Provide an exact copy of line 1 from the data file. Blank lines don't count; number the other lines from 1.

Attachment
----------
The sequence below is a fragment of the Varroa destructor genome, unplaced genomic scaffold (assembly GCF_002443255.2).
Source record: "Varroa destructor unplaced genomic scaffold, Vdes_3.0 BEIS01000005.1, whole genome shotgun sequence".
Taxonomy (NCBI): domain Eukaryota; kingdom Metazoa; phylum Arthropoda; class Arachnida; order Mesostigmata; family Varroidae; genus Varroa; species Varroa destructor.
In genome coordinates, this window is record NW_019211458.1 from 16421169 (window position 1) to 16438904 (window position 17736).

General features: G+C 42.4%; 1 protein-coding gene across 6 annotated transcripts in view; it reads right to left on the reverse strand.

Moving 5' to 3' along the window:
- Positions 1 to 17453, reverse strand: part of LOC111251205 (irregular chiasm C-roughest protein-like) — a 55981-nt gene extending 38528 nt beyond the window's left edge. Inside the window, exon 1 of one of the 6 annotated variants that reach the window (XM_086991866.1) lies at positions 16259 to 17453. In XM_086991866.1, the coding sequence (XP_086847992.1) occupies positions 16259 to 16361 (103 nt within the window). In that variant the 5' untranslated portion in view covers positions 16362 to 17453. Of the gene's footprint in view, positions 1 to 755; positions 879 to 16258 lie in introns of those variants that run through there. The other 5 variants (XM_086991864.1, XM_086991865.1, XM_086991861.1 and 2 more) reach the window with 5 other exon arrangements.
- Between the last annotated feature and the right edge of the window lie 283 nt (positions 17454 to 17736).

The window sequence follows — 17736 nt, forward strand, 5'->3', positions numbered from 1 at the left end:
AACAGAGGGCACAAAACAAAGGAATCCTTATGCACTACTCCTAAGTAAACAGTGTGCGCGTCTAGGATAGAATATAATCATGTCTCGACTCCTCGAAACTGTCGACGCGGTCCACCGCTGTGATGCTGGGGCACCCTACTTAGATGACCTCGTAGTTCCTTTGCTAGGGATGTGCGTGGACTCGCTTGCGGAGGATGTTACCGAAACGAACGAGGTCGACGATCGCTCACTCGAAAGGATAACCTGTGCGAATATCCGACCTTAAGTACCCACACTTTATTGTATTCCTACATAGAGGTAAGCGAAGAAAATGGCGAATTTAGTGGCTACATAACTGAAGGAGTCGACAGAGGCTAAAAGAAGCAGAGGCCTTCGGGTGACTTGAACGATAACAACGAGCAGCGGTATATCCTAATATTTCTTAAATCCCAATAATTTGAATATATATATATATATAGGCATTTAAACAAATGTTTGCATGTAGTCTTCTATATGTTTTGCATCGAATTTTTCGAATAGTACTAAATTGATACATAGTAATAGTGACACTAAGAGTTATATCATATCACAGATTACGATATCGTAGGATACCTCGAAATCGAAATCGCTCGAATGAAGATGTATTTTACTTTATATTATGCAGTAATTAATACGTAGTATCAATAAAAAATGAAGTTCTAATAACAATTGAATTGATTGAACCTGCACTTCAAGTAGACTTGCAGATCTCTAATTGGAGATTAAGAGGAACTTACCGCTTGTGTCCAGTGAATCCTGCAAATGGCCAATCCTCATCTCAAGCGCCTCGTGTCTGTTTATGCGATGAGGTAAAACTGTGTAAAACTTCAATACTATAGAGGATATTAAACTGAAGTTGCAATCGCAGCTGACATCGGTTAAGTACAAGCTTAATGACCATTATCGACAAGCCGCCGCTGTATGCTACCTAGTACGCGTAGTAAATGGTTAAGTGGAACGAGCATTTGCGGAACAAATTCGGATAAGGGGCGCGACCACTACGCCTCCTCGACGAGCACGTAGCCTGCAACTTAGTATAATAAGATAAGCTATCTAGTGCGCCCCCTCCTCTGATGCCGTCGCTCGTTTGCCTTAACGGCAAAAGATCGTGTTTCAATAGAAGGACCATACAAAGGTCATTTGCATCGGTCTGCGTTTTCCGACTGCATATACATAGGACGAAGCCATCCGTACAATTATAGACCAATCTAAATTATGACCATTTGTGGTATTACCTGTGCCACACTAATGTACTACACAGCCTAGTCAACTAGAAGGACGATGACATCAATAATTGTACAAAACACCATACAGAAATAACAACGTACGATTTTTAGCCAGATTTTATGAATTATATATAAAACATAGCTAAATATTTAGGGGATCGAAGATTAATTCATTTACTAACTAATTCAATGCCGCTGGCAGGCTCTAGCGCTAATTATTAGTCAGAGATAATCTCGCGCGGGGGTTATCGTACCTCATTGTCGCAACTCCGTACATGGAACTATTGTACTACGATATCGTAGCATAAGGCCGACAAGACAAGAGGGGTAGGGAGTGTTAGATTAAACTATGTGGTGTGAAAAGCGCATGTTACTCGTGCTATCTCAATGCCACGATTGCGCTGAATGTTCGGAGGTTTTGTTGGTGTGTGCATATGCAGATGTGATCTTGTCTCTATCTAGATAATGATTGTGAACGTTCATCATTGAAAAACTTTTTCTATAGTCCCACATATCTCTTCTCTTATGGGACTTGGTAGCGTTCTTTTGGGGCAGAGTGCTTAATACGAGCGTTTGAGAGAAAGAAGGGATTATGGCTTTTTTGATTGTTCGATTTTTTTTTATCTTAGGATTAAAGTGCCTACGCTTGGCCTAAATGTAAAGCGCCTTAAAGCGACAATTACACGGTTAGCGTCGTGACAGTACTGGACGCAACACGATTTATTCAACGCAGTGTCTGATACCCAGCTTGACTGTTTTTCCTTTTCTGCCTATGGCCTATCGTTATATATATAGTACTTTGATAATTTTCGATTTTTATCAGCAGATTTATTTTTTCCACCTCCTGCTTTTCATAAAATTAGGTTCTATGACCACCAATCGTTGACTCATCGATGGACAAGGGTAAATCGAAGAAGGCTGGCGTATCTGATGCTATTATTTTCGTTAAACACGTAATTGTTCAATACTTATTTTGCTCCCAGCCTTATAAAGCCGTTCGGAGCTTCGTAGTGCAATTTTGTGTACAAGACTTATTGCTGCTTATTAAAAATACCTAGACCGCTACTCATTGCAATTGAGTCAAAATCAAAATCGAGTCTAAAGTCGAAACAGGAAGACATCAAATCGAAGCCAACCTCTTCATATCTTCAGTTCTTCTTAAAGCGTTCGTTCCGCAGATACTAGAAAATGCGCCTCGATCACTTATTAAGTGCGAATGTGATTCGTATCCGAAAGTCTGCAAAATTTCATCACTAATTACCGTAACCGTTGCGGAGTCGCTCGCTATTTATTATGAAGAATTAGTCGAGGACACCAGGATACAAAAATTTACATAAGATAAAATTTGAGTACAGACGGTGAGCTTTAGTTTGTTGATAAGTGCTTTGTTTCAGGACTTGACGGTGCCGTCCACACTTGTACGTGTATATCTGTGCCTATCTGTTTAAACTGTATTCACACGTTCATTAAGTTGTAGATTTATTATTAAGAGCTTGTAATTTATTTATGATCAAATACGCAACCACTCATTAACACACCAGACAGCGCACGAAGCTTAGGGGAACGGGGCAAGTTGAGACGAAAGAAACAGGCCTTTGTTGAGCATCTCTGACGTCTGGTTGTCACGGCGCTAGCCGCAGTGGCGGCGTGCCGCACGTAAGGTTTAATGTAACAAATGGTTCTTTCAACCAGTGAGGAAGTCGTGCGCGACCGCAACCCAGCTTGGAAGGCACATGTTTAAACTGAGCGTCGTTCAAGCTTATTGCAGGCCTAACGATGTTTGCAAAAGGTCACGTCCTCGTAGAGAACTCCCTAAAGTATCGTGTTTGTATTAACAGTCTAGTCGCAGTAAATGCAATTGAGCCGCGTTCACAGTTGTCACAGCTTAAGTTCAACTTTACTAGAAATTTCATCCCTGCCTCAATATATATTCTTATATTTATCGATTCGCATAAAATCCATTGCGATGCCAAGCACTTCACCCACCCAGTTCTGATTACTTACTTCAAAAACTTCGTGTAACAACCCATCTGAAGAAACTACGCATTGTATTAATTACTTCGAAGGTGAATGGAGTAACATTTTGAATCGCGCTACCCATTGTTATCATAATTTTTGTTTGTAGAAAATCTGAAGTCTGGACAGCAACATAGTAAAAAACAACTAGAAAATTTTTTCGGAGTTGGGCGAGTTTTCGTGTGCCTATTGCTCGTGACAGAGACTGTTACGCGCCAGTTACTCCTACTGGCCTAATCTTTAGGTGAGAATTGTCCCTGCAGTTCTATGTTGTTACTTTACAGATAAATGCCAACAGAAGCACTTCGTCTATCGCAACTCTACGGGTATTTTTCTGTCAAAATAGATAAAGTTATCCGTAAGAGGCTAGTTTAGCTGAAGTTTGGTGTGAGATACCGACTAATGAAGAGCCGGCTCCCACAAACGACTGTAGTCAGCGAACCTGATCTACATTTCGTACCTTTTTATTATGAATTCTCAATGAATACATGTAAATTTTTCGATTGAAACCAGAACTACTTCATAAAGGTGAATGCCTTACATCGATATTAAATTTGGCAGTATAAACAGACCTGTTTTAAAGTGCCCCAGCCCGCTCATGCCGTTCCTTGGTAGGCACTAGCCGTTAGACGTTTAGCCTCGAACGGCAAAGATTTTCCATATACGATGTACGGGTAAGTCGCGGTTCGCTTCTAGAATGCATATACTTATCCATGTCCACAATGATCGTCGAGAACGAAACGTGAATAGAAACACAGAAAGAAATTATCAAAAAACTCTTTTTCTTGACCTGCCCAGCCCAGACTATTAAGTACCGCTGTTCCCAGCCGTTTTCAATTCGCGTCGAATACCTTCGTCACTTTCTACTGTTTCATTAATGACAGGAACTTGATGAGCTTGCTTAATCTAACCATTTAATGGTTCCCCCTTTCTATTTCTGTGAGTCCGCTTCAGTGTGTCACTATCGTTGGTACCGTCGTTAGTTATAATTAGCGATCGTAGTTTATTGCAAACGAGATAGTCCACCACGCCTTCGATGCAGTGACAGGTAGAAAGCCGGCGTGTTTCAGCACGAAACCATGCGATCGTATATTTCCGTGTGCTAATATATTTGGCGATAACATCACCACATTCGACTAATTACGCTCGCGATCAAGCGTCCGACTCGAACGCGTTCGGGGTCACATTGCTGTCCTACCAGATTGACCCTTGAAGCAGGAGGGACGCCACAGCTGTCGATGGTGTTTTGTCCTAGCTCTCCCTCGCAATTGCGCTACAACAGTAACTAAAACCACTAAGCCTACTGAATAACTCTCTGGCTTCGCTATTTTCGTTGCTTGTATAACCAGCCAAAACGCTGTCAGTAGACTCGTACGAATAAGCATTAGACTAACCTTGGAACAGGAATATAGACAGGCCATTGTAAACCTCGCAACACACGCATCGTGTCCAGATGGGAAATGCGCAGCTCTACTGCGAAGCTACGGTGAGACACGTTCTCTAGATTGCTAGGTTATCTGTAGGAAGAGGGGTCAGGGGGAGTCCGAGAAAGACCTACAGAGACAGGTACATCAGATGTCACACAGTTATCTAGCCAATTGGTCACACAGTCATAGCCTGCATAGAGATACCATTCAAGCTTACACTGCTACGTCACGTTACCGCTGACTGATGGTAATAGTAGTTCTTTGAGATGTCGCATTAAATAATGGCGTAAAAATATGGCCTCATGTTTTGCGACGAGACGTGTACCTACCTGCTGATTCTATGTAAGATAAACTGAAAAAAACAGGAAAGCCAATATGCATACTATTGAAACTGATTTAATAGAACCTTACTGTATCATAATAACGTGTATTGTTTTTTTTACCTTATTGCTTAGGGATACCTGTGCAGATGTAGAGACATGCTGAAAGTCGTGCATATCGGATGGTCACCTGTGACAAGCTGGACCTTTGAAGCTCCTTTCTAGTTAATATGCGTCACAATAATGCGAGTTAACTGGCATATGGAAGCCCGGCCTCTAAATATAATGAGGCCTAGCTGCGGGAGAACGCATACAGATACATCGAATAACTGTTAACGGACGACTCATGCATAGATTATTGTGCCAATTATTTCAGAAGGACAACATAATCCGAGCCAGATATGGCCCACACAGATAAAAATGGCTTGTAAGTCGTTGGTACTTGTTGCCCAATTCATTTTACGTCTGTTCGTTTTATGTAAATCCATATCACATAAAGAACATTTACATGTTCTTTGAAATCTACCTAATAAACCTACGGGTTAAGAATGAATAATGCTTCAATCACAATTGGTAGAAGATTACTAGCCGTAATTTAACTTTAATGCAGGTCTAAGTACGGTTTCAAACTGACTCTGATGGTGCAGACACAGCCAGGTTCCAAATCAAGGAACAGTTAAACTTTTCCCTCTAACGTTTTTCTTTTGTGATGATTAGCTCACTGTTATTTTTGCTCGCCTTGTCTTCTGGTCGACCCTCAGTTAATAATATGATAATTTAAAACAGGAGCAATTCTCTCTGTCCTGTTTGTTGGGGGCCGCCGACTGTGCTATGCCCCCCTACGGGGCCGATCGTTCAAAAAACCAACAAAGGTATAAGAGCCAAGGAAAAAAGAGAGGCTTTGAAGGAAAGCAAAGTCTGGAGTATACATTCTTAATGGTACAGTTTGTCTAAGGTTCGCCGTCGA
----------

The sequence below is a fragment of the Varroa destructor genome, unplaced genomic scaffold (assembly GCF_002443255.2).